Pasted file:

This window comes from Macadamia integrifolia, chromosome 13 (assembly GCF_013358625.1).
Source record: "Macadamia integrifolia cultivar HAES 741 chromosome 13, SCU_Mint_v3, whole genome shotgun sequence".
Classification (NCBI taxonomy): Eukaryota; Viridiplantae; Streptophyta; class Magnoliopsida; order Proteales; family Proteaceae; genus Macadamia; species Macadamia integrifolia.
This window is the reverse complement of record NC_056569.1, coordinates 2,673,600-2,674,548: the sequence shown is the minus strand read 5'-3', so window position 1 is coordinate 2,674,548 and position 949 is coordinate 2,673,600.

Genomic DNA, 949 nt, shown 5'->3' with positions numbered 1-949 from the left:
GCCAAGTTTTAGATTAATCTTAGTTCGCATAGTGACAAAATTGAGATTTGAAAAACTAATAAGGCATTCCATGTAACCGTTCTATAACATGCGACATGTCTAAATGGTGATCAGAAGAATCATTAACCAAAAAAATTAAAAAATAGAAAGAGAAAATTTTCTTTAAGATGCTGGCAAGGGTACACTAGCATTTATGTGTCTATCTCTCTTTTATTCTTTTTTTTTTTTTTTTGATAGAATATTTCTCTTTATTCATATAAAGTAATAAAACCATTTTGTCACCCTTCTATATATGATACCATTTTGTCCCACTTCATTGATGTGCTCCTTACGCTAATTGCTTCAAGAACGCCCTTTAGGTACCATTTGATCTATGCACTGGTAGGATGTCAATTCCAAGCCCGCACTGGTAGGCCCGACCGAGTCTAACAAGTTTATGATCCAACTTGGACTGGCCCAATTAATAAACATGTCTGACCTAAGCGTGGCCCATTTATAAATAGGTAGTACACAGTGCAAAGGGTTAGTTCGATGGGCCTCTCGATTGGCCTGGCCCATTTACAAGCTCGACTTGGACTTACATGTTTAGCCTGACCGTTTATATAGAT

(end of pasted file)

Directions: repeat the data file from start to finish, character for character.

This window comes from Macadamia integrifolia, chromosome 13 (assembly GCF_013358625.1).
Source record: "Macadamia integrifolia cultivar HAES 741 chromosome 13, SCU_Mint_v3, whole genome shotgun sequence".
Classification (NCBI taxonomy): Eukaryota; Viridiplantae; Streptophyta; class Magnoliopsida; order Proteales; family Proteaceae; genus Macadamia; species Macadamia integrifolia.
This window is the reverse complement of record NC_056569.1, coordinates 2,673,600-2,674,548: the sequence shown is the minus strand read 5'-3', so window position 1 is coordinate 2,674,548 and position 949 is coordinate 2,673,600.

Genomic DNA, 949 nt, shown 5'->3' with positions numbered 1-949 from the left:
GCCAAGTTTTAGATTAATCTTAGTTCGCATAGTGACAAAATTGAGATTTGAAAAACTAATAAGGCATTCCATGTAACCGTTCTATAACATGCGACATGTCTAAATGGTGATCAGAAGAATCATTAACCAAAAAAATTAAAAAATAGAAAGAGAAAATTTTCTTTAAGATGCTGGCAAGGGTACACTAGCATTTATGTGTCTATCTCTCTTTTATTCTTTTTTTTTTTTTTTTGATAGAATATTTCTCTTTATTCATATAAAGTAATAAAACCATTTTGTCACCCTTCTATATATGATACCATTTTGTCCCACTTCATTGATGTGCTCCTTACGCTAATTGCTTCAAGAACGCCCTTTAGGTACCATTTGATCTATGCACTGGTAGGATGTCAATTCCAAGCCCGCACTGGTAGGCCCGACCGAGTCTAACAAGTTTATGATCCAACTTGGACTGGCCCAATTAATAAACATGTCTGACCTAAGCGTGGCCCATTTATAAATAGGTAGTACACAGTGCAAAGGGTTAGTTCGATGGGCCTCTCGATTGGCCTGGCCCATTTACAAGCTCGACTTGGACTTACATGTTTAGCCTGACCGTTTATATAGAT